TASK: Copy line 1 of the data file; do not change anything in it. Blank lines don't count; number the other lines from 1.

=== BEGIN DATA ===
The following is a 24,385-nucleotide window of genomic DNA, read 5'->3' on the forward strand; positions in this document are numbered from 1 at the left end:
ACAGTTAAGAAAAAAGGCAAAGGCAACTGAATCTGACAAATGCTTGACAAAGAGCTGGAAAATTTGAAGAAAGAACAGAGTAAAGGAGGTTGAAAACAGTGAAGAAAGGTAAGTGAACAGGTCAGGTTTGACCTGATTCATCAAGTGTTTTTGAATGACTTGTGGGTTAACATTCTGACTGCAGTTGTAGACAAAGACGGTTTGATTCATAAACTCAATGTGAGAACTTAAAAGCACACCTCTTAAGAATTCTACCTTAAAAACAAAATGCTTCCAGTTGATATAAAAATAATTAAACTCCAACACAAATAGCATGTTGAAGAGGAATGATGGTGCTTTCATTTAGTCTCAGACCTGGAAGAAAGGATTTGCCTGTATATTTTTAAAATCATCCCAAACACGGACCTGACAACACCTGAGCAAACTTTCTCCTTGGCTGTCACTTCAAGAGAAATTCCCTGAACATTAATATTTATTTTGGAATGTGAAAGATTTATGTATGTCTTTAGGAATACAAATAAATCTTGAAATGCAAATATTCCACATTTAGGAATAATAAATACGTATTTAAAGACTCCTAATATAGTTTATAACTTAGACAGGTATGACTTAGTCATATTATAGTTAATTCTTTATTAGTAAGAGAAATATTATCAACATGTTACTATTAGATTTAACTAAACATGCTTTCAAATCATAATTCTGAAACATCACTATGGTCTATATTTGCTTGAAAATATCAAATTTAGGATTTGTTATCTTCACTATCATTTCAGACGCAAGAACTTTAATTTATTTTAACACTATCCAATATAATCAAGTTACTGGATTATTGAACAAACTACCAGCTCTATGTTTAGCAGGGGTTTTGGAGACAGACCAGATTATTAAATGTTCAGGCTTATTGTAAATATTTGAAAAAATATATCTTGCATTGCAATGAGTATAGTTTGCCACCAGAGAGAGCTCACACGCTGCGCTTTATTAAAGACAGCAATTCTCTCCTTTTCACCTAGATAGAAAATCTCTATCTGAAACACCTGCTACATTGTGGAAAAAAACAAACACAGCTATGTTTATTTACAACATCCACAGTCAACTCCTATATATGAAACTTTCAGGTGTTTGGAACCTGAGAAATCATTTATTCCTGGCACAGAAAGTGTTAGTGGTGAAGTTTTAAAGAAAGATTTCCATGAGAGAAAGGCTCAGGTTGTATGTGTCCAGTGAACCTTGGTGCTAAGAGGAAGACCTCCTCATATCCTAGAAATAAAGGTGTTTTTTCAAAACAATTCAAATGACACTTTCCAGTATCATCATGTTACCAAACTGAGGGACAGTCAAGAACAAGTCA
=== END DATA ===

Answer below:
The following is a 24,385-nucleotide window of genomic DNA, read 5'->3' on the forward strand; positions in this document are numbered from 1 at the left end: